Reply 10, posted (6 years 10 months 4 weeks 19 hours ago) and read 5758 times:

Interesting stuff.

It brings to mind a process question:

Is it considered OK to directly quote/reproduce AMM or SB language here?

I used to work for A Big Jet Engine Company, Ltd. Then 20+ yrs ago I moved, and now I work for A Really Huge Jet Engine Company, Inc. (names changed  Smile ).

Neither my former employer or present one would be thrilled to see this kind of data here. With nearly 30 yrs in jet engines engineering (yes I am getting old!) I can learn quite a bit from this thread - on such subjects as fan blade root lubrication, hollow titanium manufacturing, on wing TAP testing, management of fan aero configurations...maybe not apparent to all, but in the right hands this is good stuff. Not quite 2+2 = 4, more like you just gave me 1 and I already knew 3. A few "ahas!" popped into my head.

It may seem like a meaningless formality if you are in the business and read manuals and SB's all day long, it can seem like this is data that everyone has, but it's really not the case.

My 2 cents, I would be interested in others' opinions.

GHR


User currently offlineHAWK21M From India, joined Jan 2001, 31684 posts, RR: 56
Reply 11, posted (6 years 10 months 4 weeks 14 hours ago) and read 5737 times:



Quoting Jetlife2 (Reply 10):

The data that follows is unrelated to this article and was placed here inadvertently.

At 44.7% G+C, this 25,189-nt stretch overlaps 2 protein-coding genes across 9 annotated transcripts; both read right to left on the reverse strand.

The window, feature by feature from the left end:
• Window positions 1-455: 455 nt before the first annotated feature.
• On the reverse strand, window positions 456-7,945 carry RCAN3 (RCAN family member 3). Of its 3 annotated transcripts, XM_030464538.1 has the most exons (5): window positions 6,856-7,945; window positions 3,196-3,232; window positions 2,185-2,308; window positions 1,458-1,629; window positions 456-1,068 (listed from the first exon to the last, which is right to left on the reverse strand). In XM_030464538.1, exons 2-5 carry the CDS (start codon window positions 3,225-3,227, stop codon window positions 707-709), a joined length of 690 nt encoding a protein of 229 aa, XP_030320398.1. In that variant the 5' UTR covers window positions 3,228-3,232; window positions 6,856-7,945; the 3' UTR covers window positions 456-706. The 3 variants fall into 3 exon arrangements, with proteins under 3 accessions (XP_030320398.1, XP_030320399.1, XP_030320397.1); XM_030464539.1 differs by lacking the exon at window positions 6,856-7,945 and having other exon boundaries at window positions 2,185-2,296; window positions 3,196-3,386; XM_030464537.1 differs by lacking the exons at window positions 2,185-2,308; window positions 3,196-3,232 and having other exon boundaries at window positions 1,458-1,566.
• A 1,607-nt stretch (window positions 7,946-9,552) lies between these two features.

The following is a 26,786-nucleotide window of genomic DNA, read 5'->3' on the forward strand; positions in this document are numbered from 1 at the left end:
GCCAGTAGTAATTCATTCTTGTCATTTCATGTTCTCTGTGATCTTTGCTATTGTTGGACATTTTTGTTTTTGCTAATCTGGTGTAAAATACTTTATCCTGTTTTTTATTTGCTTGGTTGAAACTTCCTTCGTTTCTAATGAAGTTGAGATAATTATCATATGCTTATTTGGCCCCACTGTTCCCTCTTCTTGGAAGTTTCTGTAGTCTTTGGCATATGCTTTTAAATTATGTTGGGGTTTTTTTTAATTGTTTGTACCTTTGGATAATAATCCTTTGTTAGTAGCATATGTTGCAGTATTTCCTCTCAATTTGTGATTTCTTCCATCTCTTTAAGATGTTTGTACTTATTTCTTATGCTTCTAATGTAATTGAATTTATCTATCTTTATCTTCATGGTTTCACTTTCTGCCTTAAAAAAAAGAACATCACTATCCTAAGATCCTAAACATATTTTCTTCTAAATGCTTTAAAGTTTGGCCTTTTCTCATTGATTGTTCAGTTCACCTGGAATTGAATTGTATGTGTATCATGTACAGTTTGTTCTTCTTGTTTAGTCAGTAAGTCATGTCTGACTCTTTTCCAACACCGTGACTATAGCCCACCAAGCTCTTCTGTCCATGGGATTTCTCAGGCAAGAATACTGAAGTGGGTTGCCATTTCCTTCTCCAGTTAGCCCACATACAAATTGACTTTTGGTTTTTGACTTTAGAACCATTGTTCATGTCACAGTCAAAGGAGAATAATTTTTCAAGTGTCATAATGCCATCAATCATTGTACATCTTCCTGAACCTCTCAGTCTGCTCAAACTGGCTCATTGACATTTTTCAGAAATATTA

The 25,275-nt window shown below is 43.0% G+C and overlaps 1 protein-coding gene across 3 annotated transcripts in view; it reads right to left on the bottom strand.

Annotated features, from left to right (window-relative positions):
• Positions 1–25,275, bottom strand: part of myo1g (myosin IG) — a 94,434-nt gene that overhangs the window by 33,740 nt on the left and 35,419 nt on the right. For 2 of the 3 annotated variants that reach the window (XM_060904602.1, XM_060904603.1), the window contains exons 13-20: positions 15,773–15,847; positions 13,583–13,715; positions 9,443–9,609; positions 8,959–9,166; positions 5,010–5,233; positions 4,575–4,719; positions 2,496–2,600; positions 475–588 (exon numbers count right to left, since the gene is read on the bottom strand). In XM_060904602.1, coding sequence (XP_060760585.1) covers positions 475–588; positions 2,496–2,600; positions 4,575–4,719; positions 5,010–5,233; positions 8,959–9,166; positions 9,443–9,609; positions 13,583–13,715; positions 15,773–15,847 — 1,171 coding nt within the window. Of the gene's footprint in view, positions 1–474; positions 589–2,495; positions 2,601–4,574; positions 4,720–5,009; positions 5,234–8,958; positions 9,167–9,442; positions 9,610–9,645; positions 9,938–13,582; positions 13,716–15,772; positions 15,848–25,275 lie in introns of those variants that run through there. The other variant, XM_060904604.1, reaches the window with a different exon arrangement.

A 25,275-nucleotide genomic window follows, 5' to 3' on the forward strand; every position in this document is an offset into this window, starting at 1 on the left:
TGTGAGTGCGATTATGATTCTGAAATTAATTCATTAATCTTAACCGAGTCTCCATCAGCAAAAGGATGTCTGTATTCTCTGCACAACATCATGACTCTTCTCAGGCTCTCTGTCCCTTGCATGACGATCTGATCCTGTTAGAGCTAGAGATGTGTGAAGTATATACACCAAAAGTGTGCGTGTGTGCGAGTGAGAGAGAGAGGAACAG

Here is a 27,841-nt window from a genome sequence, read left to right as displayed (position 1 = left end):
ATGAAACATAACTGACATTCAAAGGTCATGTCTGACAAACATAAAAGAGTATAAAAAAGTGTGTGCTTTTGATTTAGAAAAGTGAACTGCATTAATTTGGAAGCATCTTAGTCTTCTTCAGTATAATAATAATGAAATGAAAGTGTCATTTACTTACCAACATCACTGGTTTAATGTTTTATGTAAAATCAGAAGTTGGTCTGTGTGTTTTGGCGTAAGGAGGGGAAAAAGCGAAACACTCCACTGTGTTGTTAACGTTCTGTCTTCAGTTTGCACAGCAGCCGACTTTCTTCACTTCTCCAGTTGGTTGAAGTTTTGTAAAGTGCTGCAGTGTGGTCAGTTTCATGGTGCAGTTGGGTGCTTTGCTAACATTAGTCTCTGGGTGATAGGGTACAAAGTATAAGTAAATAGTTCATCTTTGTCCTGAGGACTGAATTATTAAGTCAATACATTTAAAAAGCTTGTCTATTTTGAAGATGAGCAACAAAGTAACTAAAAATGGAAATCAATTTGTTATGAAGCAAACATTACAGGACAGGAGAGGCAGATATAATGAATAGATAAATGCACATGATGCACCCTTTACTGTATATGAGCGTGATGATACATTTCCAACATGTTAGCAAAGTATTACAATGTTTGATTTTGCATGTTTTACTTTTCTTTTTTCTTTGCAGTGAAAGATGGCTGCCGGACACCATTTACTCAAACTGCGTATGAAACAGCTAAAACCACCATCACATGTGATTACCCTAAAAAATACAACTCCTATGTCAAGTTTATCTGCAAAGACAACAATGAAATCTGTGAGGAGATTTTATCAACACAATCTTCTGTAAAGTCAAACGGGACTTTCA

Neither my former employer or present one would be thrilled to see this kind of data here

On the contarary.Discussion based on knowledge acquired with no word to word replicating should not be a source of concern.
regds
MEL



Think of the brighter side!
User currently offlineMender From United Kingdom, joined Feb 2004, 240 posts, RR: 0
Reply 12, posted (6 years 10 months 4 weeks 11 hours ago) and read 5725 times:



Quoting Jetlife2 (Reply 10):

Neither my former employer or present one would be thrilled to see this kind of data here.

You may well be right but personally I can't see the harm in posting a few lines giving a general overview from a lengthy document. I've not quoted any materials specifications or instructions to accomplish anything, nor would I.

I liken what I've posted to quoting the ingredients from the back of a Coke can or the ingredients to a KFC. I've not like given the recipe reproduce the Coke or the KFC. That said I wouldn't post a scan of a document or copy & paste the full text.


User currently offlineJetlife2 From United States of America, joined Jul 2006, 221 posts, RR: 25
Reply 13, posted (6 years 10 months 4 weeks 2 hours ago) and read 5686 times:



Quoting HAWK21M (Reply 11):
On the contarary.Discussion based on knowledge acquired with no word to word replicating should not be a source of concern.